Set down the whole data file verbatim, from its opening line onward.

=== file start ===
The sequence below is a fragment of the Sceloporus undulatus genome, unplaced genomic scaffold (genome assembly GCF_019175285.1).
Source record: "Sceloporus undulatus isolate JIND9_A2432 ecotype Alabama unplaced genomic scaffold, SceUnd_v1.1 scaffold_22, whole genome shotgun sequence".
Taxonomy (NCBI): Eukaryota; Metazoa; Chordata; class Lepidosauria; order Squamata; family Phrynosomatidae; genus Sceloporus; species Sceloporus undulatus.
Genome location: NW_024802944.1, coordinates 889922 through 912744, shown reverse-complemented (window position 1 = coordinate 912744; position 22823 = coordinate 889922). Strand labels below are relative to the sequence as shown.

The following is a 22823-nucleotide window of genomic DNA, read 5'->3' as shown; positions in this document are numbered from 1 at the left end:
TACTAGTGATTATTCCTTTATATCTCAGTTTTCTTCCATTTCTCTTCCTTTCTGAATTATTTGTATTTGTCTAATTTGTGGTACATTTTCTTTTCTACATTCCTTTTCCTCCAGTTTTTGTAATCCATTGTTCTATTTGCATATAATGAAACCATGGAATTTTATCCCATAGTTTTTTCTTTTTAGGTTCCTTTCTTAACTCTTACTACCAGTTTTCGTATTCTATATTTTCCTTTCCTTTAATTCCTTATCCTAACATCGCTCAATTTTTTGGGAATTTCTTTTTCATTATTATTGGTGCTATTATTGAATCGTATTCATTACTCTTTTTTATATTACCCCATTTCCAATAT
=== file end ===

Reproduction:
The sequence below is a fragment of the Sceloporus undulatus genome, unplaced genomic scaffold (genome assembly GCF_019175285.1).
Source record: "Sceloporus undulatus isolate JIND9_A2432 ecotype Alabama unplaced genomic scaffold, SceUnd_v1.1 scaffold_22, whole genome shotgun sequence".
Taxonomy (NCBI): Eukaryota; Metazoa; Chordata; class Lepidosauria; order Squamata; family Phrynosomatidae; genus Sceloporus; species Sceloporus undulatus.
Genome location: NW_024802944.1, coordinates 889922 through 912744, shown reverse-complemented (window position 1 = coordinate 912744; position 22823 = coordinate 889922). Strand labels below are relative to the sequence as shown.

The following is a 22823-nucleotide window of genomic DNA, read 5'->3' as shown; positions in this document are numbered from 1 at the left end:
TACTAGTGATTATTCCTTTATATCTCAGTTTTCTTCCATTTCTCTTCCTTTCTGAATTATTTGTATTTGTCTAATTTGTGGTACATTTTCTTTTCTACATTCCTTTTCCTCCAGTTTTTGTAATCCATTGTTCTATTTGCATATAATGAAACCATGGAATTTTATCCCATAGTTTTTTCTTTTTAGGTTCCTTTCTTAACTCTTACTACCAGTTTTCGTATTCTATATTTTCCTTTCCTTTAATTCCTTATCCTAACATCGCTCAATTTTTTGGGAATTTCTTTTTCATTATTATTGGTGCTATTATTGAATCGTATTCATTACTCTTTTTTATATTACCCCATTTCCAATAT